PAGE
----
Confidence in Uncertainty

I’d like to suggest that we we should be more confident about being uncertain. There Are three main reasons for this:

1. I think being comfortable with uncertainty is entirely consistent with reflective pedagogy. If we were certain of everything, then we wouldn’t ever need to ask questions, but we grow as teachers by asking ourselves, ‘How can I improve that?’, ‘Next time I teach that, how can I make it better?’, or ‘Several pupils dropped marks on that question, how can I address that?’. In striving to improve in this way, we acknowledge that accepting that we don’t know it all helps us to become better teachers.

2. We will become better models for our students. This is also something we encourage in our students: to question, try things out and experiment. If we expect these learning behaviours from them, it makes sense for us to model them in our own professional learning. When I first trained as a teacher, I used to worry that a student would ask a question I couldn’t answer. I later came to realise that I didn’t always have to be the ‘expert’, and later still that when they did, this was a fantastic opportunity to model learning. I should say that to foster this type of ‘don’t know’, as a spur to further investigation, we have to create an safe atmosphere of trust where students won’t feel they have to give the ‘don’t knows’ that really means ‘I’m afraid of looking silly / getting it wrong’.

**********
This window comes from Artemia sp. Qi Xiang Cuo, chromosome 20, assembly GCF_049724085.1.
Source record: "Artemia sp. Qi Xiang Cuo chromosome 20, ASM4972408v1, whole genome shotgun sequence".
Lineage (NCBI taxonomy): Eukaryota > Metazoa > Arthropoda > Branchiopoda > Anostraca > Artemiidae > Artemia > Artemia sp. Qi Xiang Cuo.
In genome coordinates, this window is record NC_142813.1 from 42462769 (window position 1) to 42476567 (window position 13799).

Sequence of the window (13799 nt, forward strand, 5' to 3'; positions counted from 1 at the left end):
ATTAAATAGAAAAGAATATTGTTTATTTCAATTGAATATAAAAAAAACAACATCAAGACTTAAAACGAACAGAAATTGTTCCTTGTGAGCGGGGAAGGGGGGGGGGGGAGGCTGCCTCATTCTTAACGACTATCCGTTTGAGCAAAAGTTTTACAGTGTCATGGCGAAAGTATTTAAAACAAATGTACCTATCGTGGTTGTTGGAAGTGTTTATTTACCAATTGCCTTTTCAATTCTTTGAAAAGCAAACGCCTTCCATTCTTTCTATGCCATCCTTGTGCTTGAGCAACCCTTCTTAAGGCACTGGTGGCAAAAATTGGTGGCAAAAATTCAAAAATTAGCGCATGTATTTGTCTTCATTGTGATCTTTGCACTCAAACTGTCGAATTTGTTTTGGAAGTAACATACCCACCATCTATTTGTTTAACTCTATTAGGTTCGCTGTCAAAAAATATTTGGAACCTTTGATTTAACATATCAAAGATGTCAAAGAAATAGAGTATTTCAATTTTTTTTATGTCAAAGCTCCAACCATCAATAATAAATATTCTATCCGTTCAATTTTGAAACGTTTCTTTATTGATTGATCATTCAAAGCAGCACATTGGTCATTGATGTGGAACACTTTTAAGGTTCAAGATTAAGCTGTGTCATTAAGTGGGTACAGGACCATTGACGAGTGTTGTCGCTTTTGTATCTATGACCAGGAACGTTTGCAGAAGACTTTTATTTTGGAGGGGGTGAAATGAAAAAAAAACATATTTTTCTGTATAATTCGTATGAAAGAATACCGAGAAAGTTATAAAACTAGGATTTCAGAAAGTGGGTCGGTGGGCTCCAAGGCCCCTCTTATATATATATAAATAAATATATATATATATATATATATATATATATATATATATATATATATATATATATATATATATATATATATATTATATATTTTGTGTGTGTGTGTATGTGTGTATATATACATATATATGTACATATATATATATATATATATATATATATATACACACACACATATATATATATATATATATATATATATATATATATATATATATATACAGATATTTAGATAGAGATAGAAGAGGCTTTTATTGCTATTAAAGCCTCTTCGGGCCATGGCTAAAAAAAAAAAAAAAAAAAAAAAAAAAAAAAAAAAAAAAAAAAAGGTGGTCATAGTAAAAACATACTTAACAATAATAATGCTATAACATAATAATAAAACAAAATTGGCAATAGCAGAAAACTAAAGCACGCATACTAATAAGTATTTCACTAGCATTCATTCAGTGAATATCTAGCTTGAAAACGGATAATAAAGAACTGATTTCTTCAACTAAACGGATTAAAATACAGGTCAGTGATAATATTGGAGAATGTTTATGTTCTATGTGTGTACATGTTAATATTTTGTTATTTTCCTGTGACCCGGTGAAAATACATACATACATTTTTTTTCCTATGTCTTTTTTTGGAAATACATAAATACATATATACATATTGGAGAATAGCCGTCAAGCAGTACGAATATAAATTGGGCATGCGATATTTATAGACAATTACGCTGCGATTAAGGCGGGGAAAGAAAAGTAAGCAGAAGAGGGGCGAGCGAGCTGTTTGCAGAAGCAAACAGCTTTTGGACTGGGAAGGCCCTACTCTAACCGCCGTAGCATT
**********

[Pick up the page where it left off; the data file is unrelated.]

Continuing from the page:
3. We will become better informed and so make better decisions. A danger of being reluctant to say we don’t know is that we are more likely to make mistakes, as as the participants frequently did in the study mentioned above. Being able to say we don’t know when we are unsure, makes us less susceptible to social influence and prompts us to gather more information. In terms of debate, a willingness to be open to ideas, including minority views, enables us to make better decisions, whether or not we come to accept those views.

So, if you see me expressing uncertainty, on Twitter or elsewhere, please bear with me: I just think the path to knowing is sometimes through admitting that I am unsure.

Image: Max Pixel http://maxpixel.freegreatpicture.com/Matter-Note-Duplicate-Request-Question-Mark-2110767

Other posts on psychology and teaching: https://casebyscasebook.wordpress.com/category/psychology/